Why the Greek Crisis Won’t Happen Here

May 7th, 2010 at 2:20 pm | 17 Comments |

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Greece, as anybody who has read the newspaper, checked the internet, or watched television in the past few days has likely noted, faces a severe financial crisis. An EU wide bailout package, at best, will stabilize things temporarily. Greece will have to raise taxes and cut services. As a result, it’s become a popular meme, particularly on the right, to say that the United States will turn into Greece if current patterns continue. This simply won’t happen. Another major financial crisis for the United States is quite possible but, if a such a crisis does erupt, it’s not likely to look much like the one in Greece for at least five reasons:


1. The U.S. has much stronger economic fundamentals than Greece.

The United States’ economy has plenty of weaknesses—debt, labor costs, so-so primary and secondary education—but also plenty of strengths. The United States has almost always come in first or second in the World Economic Forum’s Global Competitiveness rankings (second in 2010, first in 2009), has the highest GDP per capita adjusted for purchasing power parity of any large economy, has the most productive overall workforce, defines the world’s culture, and leads in nearly every field of scientific discovery. Greece, on the other hand, came in at number 71 in the most recent World Economic Forum Rankings behind countries like Egypt, Columbia, and Botswana.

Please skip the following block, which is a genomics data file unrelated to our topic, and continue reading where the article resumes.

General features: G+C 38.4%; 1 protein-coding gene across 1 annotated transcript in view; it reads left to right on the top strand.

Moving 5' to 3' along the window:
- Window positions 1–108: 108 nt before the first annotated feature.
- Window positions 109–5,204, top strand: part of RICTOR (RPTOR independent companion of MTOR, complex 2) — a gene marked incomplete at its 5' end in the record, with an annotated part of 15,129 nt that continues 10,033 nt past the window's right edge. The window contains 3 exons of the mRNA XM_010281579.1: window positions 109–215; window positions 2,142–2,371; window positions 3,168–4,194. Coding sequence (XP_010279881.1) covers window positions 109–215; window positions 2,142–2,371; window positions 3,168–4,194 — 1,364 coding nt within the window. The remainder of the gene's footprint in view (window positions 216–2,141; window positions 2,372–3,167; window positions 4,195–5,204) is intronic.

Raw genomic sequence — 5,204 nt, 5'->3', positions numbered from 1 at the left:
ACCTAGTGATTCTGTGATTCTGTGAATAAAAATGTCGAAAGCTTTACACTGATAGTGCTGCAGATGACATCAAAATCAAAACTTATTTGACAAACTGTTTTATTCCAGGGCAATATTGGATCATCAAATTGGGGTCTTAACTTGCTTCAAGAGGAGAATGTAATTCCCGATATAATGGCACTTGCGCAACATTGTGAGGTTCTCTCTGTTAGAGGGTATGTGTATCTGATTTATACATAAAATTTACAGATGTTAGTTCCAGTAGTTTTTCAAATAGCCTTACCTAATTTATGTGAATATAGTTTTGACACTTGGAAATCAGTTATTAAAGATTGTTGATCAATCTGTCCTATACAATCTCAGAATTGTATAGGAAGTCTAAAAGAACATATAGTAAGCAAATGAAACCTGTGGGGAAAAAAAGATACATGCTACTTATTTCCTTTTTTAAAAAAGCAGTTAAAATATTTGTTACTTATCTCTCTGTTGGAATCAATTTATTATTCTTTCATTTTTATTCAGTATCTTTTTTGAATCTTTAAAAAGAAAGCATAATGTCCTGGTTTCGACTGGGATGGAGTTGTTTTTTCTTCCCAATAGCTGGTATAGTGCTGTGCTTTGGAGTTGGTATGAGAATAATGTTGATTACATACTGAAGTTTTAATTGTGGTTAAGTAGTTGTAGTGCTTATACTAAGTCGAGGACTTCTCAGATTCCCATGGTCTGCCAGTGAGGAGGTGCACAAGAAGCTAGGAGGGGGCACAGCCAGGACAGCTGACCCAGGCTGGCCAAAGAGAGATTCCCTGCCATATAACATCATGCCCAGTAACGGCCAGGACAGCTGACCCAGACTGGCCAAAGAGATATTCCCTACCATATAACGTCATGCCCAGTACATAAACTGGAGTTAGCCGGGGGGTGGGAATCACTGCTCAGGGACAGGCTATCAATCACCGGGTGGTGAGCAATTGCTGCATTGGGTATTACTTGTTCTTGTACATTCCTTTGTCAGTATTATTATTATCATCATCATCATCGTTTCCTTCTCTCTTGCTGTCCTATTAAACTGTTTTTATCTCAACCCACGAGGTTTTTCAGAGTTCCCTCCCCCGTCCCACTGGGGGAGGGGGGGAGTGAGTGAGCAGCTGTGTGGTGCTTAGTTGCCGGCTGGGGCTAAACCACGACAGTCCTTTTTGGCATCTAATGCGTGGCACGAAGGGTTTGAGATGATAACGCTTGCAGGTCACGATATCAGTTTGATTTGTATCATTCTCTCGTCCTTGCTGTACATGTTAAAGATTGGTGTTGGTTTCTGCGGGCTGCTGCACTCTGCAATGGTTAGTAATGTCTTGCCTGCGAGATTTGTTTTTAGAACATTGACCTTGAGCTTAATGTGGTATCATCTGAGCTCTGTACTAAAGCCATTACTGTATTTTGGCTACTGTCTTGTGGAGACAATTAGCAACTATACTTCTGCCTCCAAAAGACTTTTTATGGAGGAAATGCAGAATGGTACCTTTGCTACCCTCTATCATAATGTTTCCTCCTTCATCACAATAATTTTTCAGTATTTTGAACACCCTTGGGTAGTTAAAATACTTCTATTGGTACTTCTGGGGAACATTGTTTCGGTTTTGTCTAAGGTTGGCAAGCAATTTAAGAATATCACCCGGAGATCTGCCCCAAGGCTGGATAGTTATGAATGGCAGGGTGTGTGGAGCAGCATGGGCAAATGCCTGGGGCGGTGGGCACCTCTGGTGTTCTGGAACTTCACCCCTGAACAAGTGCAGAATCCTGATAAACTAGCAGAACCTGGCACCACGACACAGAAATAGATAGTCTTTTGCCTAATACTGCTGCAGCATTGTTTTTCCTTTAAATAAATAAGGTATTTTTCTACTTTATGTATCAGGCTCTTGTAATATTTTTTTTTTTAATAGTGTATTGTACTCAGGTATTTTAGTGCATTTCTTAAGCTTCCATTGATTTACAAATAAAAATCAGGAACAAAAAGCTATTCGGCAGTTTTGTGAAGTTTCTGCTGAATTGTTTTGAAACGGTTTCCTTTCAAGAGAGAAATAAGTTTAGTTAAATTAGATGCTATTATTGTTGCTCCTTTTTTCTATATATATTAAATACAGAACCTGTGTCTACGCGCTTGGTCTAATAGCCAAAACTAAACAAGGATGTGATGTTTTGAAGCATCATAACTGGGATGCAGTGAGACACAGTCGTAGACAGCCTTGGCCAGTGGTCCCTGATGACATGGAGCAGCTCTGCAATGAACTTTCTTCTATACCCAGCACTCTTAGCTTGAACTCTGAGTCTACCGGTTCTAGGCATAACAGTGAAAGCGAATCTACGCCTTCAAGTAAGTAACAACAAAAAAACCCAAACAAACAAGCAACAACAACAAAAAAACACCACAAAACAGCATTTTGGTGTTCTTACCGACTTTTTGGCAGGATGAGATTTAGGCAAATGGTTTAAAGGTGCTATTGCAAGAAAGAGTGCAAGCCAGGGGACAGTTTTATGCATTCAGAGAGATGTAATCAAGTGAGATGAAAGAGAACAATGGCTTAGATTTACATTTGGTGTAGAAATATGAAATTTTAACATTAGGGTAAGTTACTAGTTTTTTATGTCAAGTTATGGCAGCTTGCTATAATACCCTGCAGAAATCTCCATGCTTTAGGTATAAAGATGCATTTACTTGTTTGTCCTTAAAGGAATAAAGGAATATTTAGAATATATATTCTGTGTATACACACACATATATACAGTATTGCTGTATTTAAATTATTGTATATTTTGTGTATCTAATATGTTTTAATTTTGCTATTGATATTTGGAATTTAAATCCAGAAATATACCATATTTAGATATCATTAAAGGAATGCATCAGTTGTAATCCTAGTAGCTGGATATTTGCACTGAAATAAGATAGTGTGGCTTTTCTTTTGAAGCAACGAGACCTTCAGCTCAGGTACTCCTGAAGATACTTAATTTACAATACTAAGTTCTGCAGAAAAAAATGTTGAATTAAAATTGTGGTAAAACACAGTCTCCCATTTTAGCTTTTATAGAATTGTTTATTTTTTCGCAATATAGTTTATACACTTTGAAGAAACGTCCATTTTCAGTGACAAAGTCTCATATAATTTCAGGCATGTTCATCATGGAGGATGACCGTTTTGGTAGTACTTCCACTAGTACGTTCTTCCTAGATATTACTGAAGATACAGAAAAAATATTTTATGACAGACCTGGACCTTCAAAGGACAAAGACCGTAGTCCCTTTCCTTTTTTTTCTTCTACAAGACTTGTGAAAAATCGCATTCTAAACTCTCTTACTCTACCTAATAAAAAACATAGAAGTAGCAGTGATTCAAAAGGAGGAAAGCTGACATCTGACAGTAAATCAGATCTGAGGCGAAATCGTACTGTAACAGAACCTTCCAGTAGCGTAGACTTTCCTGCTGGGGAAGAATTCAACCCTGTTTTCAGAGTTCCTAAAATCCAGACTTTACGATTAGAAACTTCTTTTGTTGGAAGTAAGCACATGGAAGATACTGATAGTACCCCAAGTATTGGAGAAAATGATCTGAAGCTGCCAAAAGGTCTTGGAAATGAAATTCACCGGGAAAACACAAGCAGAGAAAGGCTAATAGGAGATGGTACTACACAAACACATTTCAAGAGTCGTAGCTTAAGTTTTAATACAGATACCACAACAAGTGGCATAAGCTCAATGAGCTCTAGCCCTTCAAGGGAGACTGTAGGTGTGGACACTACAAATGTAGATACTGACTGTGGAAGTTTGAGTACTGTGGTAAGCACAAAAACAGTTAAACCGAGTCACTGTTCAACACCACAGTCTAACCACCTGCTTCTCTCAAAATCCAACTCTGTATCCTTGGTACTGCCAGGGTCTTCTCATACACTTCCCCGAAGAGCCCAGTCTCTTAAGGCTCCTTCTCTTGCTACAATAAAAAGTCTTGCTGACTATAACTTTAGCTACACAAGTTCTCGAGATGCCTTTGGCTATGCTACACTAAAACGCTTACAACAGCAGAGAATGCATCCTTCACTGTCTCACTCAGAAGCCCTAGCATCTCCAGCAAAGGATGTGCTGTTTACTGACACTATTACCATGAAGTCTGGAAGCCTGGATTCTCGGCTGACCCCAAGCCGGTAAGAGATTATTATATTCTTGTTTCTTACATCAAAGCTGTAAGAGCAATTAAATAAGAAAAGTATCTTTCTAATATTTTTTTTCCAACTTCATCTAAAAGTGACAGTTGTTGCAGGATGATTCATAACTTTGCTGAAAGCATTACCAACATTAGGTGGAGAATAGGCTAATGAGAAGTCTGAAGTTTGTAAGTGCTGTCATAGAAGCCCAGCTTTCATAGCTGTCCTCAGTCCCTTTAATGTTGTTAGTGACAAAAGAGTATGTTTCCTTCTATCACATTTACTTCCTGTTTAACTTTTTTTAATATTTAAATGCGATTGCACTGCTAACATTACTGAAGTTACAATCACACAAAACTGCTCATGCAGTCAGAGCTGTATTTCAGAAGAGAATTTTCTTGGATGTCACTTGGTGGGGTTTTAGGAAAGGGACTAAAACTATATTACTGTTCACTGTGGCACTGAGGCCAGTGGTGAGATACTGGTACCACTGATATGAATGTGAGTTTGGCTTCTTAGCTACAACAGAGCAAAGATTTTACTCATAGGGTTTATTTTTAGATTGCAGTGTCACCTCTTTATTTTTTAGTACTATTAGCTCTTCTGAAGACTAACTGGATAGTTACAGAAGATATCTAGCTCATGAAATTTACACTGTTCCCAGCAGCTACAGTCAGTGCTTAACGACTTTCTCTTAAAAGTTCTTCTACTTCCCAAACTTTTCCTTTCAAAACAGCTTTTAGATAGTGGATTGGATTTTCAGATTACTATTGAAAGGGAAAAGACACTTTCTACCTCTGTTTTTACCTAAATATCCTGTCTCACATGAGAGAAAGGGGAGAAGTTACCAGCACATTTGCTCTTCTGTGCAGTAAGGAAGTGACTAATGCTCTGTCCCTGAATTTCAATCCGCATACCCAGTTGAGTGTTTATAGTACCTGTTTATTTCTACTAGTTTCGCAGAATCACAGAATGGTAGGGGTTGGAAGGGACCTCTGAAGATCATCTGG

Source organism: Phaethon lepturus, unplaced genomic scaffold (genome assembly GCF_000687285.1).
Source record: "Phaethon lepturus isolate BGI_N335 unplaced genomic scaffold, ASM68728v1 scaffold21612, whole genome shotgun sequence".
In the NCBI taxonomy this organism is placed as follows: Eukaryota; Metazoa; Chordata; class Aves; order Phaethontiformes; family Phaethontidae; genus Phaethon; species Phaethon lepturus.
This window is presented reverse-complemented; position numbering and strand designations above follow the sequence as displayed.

2. Americans work harder than almost everyone.

Americans work longer weeks and, even though work force participation rates have declined during the recession, still go to work at higher rates than their peers in almost all other well-off countries. Greeks were near the bottom by both measures. As a result, America can afford much more debt than Greece.


3. At least for now, America doesn’t have nearly as much debt as Greece and, countries with similar amounts of debt don’t necessarily collapse.

The United States Public Debt, the kind of debt that taxpayers really pay net interest on, is at a worrisome 67 percent of GDP and, if current projections hold (which they probably won’t) is only expected to hit about 75 percent in the next few years. Greece ran into trouble and saw credit downgrades when debt hit 125 percent of GDP.   Even if the United States did run up a public debt like this—and that’s certainly within the realm of possibility—it won’t necessarily mean an immediate call for Greek-style austerity measures or a need for a rescue package.  Japan, which, like the United States has many fundamental economic strengths, has a public-debt-to-GDP ratio approaching 200 percent and, although mired in a two-decade long stagnation, has seen little in the way of massive austerity  (although that might have helped things) or civil unrest. Canada’s Debt-GDP ratio, in the early 1990s, also flirted with Greek-type levels and that country didn’t collapse either. Italy, as of mid-2009 (the last period for which there are comparable numbers) actually had more per-capita debt than Greece and still hasn’t faced a major crisis as a result. Debt levels like this lead to all sorts of problems. But they don’t necessarily lead to massive unrest or even permanent crisis. Similar debt crises in all of these countries would likely precede one in the United States and, quite possibly, lead to public consensus on measures to pull the country back from the brink.


4. The Fed can print money. (Although that isn’t necessarily a good thing.)